North Korea tests more cruise missiles as leader Kim calls for war readiness
SEOUL — South Korea’s military said it detected North Korea firing multiple cruise missiles into waters off its western coast Friday, adding to a provocative run of weapons testing in the face of deepening tensions with the United States, South Korea and Japan.
The launches came hours after state media reported that North Korean leader Kim Jong Un reiterated his focus on strengthening his naval forces as he inspected the construction of new warships at a western shipyard, calling such projects crucial to the country’s war preparations.
The South’s Joint Chiefs of Staff said the US and South Korean militaries were analyzing the launches, which were the North’s fourth round of cruise missile tests in 2024. There was no immediate information on the exact number of missiles fired or how far they flew.
Kim’s visit to the shipyard in Nampho followed a series of weapons demonstrations in January that furthered increased tensions with rivals, including tests of new cruise missiles designed to be launched from submarines.
Kim in recent months has been emphasizing his goals of building a nuclear-armed navy to counter what he portrays as growing external threats posed by the United States, South Korea and Japan, which have stepped up their military cooperation to cope with Kim’s nuclear weapons and missile program.
North Korea’s official Korean Central News Agency did not specify when Kim visited Nampho. It paraphrased Kim as saying that the strengthening of his naval force “presents itself as the most important issue in reliably defending the maritime sovereignty of the country and stepping up the war preparations.”
KCNA did not specify the types of warships being built in Nampho, but said they were related to a five-year military development plan set during a ruling party congress in early 2021. Kim during those meetings revealed an extensive wish list of advanced military assets, which included nuclear-powered submarines and nuclear missiles that can be launched from underwater.
During the inspection at Nampho, Kim was briefed on the progress of his naval projects and remaining technological challenges and ordered workers to “unconditionally” complete the efforts within the timeframe of the plan that runs through 2025, KCNA said.
Kim Inae, spokesperson of South Korea’s Unification Ministry, said it was likely the first time state media reported the North Korean leader giving a military-related inspection in Nampho, as the country’s eastern shipyard of Sinpo had been its main hub building advanced naval vessels like submarines. She didn’t provide a specific answer when asked whether Seoul believes the North was using Nampho for its nascent efforts to build nuclear-powered submarines.
“By making military threats routine, North Korea is trying to create a sense of insecurity among South Korean people to undermine trust in their government and to attract international attention to build an atmosphere in which its demands must be accepted to resolve the crisis on the Korean Peninsula,” she said.
Kim Jong Un also called for naval might on Sunday while inspecting a test of a new nuclear-capable cruise missile, the Pulhwasal-3-31, designed to be fired from submarines.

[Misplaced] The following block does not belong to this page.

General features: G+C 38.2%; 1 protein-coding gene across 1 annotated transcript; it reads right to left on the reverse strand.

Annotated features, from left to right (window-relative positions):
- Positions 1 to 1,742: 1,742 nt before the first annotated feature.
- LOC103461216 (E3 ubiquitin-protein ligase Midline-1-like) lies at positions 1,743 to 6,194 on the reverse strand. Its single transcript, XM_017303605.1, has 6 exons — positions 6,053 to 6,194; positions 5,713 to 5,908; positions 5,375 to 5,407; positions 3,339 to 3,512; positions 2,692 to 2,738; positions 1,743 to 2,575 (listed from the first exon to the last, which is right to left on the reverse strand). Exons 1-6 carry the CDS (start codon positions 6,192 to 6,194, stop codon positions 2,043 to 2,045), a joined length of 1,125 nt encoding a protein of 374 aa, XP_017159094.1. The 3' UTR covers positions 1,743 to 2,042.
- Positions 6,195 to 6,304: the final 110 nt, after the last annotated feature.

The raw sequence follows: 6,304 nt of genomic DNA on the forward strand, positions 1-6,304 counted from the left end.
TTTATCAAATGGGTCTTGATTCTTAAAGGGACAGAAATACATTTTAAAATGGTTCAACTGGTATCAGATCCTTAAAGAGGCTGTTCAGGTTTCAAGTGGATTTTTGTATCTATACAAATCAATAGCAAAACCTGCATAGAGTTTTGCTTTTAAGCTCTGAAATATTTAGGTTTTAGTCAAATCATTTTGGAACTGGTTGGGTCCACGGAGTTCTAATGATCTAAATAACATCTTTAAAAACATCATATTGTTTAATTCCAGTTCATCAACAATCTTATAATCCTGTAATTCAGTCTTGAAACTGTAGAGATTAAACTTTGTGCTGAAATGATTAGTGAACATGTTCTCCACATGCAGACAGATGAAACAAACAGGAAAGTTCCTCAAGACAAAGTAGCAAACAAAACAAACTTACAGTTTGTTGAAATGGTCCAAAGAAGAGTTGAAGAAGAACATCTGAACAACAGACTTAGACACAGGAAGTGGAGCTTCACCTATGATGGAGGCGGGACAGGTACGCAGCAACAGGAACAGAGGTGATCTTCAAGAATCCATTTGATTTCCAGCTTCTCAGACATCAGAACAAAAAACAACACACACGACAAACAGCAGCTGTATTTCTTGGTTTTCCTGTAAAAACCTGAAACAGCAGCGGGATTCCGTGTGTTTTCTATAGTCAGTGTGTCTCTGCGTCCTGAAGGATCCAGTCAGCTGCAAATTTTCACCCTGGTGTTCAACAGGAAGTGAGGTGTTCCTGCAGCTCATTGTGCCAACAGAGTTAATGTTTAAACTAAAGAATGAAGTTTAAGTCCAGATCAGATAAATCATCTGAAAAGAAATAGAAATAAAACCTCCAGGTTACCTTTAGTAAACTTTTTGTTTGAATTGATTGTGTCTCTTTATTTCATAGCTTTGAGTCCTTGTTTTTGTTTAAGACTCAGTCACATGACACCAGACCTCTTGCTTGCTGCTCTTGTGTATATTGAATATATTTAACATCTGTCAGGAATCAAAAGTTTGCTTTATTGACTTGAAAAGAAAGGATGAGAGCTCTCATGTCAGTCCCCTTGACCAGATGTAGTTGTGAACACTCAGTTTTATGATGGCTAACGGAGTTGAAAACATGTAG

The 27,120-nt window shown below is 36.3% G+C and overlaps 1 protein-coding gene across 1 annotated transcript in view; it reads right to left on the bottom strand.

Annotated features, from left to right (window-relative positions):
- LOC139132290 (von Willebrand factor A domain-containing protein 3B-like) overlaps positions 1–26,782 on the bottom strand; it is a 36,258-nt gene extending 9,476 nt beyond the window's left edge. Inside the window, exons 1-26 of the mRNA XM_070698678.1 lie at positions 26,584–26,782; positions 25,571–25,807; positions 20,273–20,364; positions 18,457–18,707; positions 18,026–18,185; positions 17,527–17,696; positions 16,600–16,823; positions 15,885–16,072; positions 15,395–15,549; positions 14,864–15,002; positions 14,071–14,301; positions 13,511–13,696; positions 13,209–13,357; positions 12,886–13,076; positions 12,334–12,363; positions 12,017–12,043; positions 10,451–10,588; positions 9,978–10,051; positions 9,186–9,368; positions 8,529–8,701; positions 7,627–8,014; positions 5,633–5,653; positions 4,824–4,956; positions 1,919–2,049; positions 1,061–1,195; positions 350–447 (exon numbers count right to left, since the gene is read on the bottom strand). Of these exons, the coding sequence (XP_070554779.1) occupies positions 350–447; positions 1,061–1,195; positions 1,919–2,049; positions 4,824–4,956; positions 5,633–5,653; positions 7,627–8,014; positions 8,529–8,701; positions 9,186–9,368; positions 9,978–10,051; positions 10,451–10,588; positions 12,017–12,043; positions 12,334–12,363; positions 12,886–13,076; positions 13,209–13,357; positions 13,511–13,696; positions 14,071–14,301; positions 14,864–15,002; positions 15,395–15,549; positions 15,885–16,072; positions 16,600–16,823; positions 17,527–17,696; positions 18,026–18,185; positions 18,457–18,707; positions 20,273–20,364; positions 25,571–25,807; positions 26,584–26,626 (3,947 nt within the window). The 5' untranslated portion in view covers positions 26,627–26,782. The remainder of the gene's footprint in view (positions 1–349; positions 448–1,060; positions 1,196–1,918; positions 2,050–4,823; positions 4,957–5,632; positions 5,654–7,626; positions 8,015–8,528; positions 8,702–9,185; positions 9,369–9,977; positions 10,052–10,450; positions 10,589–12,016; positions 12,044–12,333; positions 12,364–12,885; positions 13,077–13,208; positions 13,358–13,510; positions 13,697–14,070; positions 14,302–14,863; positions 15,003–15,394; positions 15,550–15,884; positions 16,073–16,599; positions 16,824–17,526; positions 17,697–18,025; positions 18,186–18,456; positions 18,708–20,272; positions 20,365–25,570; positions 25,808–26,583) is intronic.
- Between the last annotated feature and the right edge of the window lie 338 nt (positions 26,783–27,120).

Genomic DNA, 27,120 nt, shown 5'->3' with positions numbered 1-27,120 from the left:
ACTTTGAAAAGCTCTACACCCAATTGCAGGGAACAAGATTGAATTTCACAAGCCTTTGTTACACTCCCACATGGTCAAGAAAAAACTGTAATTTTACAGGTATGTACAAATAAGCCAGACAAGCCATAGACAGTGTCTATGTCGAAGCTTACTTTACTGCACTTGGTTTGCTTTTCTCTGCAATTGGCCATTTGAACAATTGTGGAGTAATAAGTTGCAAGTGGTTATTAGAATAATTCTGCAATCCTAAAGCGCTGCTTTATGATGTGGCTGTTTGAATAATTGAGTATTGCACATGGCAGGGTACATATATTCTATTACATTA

While North Korea has demonstrated quick progress in expanding its lineup of nuclear-capable missiles that are fired from land, experts say Kim’s naval ambitions may require significant more time, resources and technology breakthroughs. Its aging, diesel-powered submarines can launch only torpedoes and mines, and experts say Kim’s stated pursuit of nuclear-propelled submarines is largely unfeasible without significant external assistance.
North Korean military scientists and engineers in recent months have been checking off on Kim’s 2021 list of goals, testing for the first time last year a solid-fuel intercontinental ballistic missile, named Hwasong-18, which added to the North’s arsenal of weapons targeting the U.S. mainland.
The North on Jan. 14 also tested a new solid-fuel intermediate-range missile, which underscored its efforts to advance its weapons that could target U.S. assets in the Pacific, including the military hub of Guam.
The North also plans to launch three more military spy satellites in 2024 after sending its first one into orbit in November, as Kim has described space-based reconnaissance as crucial for monitoring U.S. and South Korean military activities and enhancing the threat of his nuclear-capable missiles.
Tensions on the Korean Peninsula are at their highest point in years, after Kim accelerated his weapons development to an unprecedented pace while issuing provocative nuclear threats against the United States, South Korea and Japan. The United States and its Asian allies in response have strengthened their combined military exercises and updated their deterrence strategies.
There are concerns that Kim, emboldened by the steady advancement of his nuclear arsenal and strengthened ties with Russia, would further ramp up pressure against his rivals in an election year in the United States and South Korea. Experts say Kim’s long-term goal is to force the United States to accept the idea of the North as a nuclear power and negotiate security concessions and sanctions relief from a position of strength.
While most analysts downplay Kim’s threats of war, some say there’s a possibility that he can attempt a direct military provocation he can likely contain without letting it escalate into a full-blown conflict. One of the potential crisis points is the disputed western sea boundary between the Koreas, which had been the site of several bloody naval skirmishes in past years.